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Quantum Modern Quantum Mechanics by J. J. Sakurai

  1. Strongly Recommend

    63.2%
  2. Lightly Recommend

    26.3%
  3. Lightly don't Recommend

    10.5%
  4. Strongly don't Recommend

    0 vote(s)
    0.0%
  1. Jan 19, 2013 #1

    Code (Text):
    Contents

    1. Fundamental Concepts
    1.1 The Stern-Gerlach Experiment
    1.2 kets, Bras, and Operators
    1.3 Base Kets and Matrix Representations
    1.4 Measurement, Observables, and the Uncertainty Relations
    1.5 Change of Basis
    1.6 Position, Momentum, and Translation
    1.7 Wave Function in Position and Momentum Space
    Problems

    2.Quantum Dynamics
    2.1 Time Evolution and the Schrodinger Equations
    2.2 The Schrodinger Versus the Heisenberg Picture
    2.3 Simple Harmonic Oscillator
    2.4 Schrodinger's Wave Equation
    2.5 Propagators and Feynman Path Integrals
    2.6 Potential and Gauge Transformations
    Problems

    3.Theory of Angular Momentum
    3.1 Rotations and Angular Momentum Commutation Relations
    3.2 Spin 1/2 System and Finite Rotations
    3.3 SO(3),SU(2),and Euler Rotations
    3.4 Density Operators and Pure Versus Mixed Ensembles
    3.6 Orbital Angular Momentum
    3.7 Addition of Angular Momenta
    3.8 Schwinger's Oscillator Model of Angular Momentum
    3.9 Spin Correlation Measurements and Bell's Inequality
    3.10 Tensor Operators
    Problems

    4.Symmetry in Quantum Mechanics
    4.1 Symmetries, Conservation Laws and Degeneracies
    4.2 Discrete Symmetries, Parity,or Space Inversion
    4.3 Lattice Translation as a Discrete Symmetry
    4.4 The Time-Reversal Discrete Symmetry
    Problems

    5.Approximation Methods
    5.1 Time-Independent Perturbation Theory: Nondegenerate Case
    5.2 Time-Independent Perturbation Theory: The Degenerate Case
    5.3 Hydrogenlike Atoms: Fine Structure and the Zeeman Effect
    5.4 Variational Methods
    5.5 Time Dependent Potentials: The Interaction Picture
    5.6 Time Dependent Perturbation Theory
    5.7 Application to Interactions with the Classical Radiation Fields
    5.8 Energy Shift and Decay Width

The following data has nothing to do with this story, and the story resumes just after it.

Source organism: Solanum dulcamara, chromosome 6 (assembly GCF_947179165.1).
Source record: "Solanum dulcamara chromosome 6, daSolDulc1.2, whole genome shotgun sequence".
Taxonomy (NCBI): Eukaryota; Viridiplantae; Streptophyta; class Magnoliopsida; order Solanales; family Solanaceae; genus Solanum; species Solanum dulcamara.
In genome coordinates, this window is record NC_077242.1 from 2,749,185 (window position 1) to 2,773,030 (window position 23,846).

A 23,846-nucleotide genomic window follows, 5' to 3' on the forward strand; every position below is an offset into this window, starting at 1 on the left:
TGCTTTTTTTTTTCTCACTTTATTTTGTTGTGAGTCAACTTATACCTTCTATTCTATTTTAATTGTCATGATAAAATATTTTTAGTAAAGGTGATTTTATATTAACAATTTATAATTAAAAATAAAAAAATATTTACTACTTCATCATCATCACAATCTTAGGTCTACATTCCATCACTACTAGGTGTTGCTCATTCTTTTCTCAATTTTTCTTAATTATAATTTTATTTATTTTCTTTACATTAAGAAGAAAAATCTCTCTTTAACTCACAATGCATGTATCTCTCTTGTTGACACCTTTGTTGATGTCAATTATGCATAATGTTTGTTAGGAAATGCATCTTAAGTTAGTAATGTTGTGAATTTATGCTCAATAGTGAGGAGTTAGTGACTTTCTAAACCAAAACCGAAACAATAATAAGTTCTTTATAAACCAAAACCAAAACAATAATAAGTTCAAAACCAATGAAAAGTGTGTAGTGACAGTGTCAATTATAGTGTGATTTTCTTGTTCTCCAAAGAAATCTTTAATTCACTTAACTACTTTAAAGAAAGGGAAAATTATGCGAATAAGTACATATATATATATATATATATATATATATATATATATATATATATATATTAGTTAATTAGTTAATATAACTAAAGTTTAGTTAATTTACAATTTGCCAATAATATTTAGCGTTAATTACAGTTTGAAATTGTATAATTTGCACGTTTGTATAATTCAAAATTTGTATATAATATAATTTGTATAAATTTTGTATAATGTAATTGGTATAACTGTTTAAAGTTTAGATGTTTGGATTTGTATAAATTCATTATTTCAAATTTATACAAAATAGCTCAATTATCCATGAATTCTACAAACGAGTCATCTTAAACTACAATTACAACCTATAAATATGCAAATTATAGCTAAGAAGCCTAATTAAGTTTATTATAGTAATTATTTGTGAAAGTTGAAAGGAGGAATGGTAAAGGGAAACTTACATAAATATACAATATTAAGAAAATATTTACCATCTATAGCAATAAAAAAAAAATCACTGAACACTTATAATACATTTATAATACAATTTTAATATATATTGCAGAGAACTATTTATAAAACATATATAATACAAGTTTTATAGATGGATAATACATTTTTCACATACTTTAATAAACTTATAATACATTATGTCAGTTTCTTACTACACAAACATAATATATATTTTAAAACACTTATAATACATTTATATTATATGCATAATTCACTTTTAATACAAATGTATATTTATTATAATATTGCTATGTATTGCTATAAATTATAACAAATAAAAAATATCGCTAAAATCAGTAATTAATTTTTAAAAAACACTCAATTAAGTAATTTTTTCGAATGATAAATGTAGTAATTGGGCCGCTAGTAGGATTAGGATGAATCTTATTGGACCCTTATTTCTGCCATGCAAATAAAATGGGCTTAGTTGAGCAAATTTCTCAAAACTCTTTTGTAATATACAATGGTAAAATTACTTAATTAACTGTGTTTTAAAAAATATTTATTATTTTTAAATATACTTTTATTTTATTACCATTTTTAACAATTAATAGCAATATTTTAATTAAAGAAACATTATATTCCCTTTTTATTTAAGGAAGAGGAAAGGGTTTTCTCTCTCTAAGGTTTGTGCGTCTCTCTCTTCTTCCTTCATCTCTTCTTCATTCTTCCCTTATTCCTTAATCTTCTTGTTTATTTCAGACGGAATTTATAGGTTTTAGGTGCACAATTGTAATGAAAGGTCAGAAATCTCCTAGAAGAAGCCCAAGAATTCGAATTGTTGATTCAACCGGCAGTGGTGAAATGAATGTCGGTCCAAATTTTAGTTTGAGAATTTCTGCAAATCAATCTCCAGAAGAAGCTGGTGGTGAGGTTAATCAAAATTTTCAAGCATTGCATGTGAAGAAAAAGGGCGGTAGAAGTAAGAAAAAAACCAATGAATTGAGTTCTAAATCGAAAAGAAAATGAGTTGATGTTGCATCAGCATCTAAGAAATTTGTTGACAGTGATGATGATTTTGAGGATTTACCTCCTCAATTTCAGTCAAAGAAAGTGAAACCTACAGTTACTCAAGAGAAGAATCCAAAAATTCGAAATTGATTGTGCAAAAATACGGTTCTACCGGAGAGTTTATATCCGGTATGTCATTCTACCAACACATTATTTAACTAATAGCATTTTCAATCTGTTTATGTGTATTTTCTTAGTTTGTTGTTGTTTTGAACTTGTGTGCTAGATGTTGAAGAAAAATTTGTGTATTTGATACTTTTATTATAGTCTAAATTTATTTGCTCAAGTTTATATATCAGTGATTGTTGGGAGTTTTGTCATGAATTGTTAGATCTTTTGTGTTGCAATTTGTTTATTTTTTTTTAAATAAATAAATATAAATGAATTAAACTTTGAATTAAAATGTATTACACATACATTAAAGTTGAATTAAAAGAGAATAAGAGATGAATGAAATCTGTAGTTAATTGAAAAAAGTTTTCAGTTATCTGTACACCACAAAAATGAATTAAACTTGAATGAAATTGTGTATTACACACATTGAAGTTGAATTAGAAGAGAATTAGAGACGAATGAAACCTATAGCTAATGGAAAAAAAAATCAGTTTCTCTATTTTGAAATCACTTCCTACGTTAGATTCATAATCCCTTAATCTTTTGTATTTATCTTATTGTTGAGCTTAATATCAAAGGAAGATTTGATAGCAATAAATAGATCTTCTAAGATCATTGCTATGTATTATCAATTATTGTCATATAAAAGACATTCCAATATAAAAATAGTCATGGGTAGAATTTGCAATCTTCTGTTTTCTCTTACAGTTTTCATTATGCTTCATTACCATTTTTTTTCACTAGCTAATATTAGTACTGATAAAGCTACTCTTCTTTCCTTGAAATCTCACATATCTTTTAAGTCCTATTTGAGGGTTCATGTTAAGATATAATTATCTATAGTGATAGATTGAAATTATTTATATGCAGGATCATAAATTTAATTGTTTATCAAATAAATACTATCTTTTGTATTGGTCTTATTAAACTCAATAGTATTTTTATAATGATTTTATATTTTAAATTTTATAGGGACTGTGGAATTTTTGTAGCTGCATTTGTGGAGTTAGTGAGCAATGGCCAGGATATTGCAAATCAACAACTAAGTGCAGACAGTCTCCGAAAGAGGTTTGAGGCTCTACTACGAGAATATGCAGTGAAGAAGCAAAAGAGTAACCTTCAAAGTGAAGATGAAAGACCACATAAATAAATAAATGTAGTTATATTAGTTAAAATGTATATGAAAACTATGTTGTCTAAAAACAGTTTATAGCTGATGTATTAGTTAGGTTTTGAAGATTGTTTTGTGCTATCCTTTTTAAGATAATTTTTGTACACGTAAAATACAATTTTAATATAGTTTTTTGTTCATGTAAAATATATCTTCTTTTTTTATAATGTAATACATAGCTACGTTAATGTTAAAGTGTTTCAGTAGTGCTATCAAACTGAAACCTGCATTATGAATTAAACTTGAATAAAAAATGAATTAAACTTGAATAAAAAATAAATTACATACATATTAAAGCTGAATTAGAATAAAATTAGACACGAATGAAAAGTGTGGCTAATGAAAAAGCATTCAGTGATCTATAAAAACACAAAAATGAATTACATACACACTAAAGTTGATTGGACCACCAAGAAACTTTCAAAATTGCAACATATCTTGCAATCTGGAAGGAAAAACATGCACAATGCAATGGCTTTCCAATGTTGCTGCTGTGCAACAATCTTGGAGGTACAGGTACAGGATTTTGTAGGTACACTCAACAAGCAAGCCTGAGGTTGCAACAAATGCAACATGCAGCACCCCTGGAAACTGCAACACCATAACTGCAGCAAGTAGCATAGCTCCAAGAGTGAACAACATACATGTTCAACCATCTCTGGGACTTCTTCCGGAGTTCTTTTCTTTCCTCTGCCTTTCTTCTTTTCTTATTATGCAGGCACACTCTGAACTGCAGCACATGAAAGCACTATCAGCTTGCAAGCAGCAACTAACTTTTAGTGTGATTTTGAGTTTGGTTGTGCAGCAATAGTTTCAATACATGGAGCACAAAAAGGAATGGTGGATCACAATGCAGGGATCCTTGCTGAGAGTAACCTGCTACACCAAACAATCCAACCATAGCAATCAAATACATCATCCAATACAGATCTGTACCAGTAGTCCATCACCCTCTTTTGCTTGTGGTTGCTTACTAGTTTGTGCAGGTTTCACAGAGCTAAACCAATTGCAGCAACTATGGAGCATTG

Problems

    6.Identical Particles
    6.1 Permutation Symmetry
    6.2 Symmetrization Postulate
    6.3 Two Electron System
    6.4 The Helium Atom
    6.5 Permutation Symmetry and Young Tableaux
    Problems

    7.Scattering Theory
    7.1 The Lippmann-Schwinger Equation
    7.2 The Born Approximation
    7.3 Optical Theorem
    7.4 Eikonal Approximation
    7.5 Free Particle States: Plane Wave Versus Spherical Wave
    7.6 Methods of Partial Waves
    7.7 Low Energy Scattering and Bound States
    7.8 Resonance Scattering
    7.9 Identical Particle and Scattering
    7.10 Symmetry Consideration in Scattering
    7.11 Time Dependent Formulation of Scattering
    7.12 Inelastic Electron Atom Scattering
    7.13 Coulomb Scattering
    Problems.
     
    Last edited: May 6, 2017
  2. jcsd
  3. Jan 22, 2013 #2
    Using this book right now, and it's a fantastic book. I actually bought the international edition, which is identical in content to the U.S. version, and the paper quality is surprisingly good. I'd reccomend buying that if you don't mind softcover and have the chance (sorry Jim!).

    Anyways, this is how a physics textbook should be written. There's not too much in the way of examples, which is unfourtunate, but all of Quantum Mechanics is built from the ground up starting with a handful of postulates and the experimental results of the Stern-Gerlach experiment. The author(s) shows how you can build up a consistent mathetmical framework to describe the results, and then you explore the theory in more and more depth and complexity.

    Fantastic book and a pleasure to read.
     
  4. Feb 19, 2013 #3

    G01

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    Gold Member

    I used the book for my two semester grad quantum mechanics course. Indeed, it's a great text. Chapters 1 ,2, 3, 4, and 6 are extremely well written.

    Chapters 5 (especially the time ind. pert. theory section) and Chapter 7 leave a lot to be desired in terms of clarity and readability. They read more like a list of equations rather than a text one is meant to learn from. This is due to the fact that these chapters were pieced together by others after Sakurai had died.

    Anyone trying to learn time independent perturbation theory or scattering theory (Chapt. 7) from this book would do well to supplement those sections with another text or detailed lecture notes.
     
  5. May 5, 2013 #4
    I became curious about this book for these subjects alone. Is it that bad? How does the treatment of scattering and approximation methods in Sakurai compare to Cohen-Tannoudji's?
     
  6. Feb 14, 2014 #5
    Very Complete. I first switched between Merzbacher. Powell and Craseman, and Messiah in the late 70's (I kept switching when I did not like the explanation in each of them throughout the course(s). I did like using only Sakurai when I studied QM in the late 80's). I liked Powell and Craseman discussing the need for QM in the early 20th century and photoelectric effect etc. Sakurai exposes the student to a strictly quantum system from the beginning which I do not like as much.
     
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